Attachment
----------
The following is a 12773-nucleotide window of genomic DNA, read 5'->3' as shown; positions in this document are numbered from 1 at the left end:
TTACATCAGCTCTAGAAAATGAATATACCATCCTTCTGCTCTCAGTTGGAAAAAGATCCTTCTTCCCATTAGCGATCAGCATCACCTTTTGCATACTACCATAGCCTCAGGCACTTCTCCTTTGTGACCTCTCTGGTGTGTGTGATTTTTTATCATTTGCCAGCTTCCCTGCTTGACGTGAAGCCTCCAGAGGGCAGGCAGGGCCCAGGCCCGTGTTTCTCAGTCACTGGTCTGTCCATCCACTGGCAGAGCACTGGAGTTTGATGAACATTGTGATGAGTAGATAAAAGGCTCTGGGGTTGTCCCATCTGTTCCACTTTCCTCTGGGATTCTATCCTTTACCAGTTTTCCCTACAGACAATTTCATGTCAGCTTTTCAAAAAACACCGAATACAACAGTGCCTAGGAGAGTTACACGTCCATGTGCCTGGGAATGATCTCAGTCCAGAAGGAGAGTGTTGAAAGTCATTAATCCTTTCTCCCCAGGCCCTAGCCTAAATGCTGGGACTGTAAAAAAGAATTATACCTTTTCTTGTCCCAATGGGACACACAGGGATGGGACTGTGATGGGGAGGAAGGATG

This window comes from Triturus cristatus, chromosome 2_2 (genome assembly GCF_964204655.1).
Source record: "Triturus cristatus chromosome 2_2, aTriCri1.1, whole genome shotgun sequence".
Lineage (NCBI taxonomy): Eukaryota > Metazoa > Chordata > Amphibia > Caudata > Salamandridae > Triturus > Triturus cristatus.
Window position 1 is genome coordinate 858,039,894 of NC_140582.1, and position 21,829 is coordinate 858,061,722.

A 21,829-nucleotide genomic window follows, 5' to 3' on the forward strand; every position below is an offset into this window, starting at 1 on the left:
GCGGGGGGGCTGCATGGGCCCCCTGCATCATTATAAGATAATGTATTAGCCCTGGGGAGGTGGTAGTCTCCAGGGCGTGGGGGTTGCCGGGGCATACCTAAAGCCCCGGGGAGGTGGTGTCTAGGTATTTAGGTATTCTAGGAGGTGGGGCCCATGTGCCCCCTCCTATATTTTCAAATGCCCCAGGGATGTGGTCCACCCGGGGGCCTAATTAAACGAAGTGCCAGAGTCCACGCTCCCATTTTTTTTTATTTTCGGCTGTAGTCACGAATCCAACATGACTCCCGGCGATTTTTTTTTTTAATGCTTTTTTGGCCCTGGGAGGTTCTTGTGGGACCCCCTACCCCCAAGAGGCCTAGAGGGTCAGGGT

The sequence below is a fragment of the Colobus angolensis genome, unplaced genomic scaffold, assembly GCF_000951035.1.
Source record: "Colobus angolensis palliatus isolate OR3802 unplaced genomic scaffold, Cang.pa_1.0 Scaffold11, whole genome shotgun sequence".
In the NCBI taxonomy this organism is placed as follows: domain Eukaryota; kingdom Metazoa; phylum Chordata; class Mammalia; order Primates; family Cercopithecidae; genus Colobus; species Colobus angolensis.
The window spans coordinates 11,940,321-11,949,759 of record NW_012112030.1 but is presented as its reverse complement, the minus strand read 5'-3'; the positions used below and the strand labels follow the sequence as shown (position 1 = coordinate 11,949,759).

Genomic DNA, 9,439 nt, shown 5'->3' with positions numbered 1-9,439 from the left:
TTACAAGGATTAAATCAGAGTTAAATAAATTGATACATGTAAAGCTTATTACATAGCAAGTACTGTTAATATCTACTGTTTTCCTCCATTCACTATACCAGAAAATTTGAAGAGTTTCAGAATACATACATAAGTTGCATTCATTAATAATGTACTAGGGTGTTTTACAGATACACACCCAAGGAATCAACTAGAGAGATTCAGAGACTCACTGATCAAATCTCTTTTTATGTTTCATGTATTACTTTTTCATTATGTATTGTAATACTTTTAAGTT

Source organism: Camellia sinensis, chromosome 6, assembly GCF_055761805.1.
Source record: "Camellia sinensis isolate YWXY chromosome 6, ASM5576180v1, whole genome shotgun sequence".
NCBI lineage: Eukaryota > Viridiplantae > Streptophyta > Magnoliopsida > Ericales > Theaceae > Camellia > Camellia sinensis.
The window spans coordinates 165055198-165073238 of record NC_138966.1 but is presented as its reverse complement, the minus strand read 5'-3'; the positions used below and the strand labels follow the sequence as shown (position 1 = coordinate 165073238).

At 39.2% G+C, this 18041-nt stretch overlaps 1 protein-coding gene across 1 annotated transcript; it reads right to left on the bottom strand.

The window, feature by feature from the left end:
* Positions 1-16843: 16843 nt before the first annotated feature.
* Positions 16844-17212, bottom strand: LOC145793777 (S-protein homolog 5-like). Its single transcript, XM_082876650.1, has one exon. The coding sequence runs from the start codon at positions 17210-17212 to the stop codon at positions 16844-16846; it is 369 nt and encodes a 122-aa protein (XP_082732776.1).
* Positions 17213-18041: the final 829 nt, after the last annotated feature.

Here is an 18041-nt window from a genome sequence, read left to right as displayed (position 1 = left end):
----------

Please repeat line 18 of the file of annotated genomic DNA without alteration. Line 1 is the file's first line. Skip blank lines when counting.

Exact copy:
The window spans coordinates 165055198-165073238 of record NC_138966.1 but is presented as its reverse complement, the minus strand read 5'-3'; the positions used below and the strand labels follow the sequence as shown (position 1 = coordinate 165073238).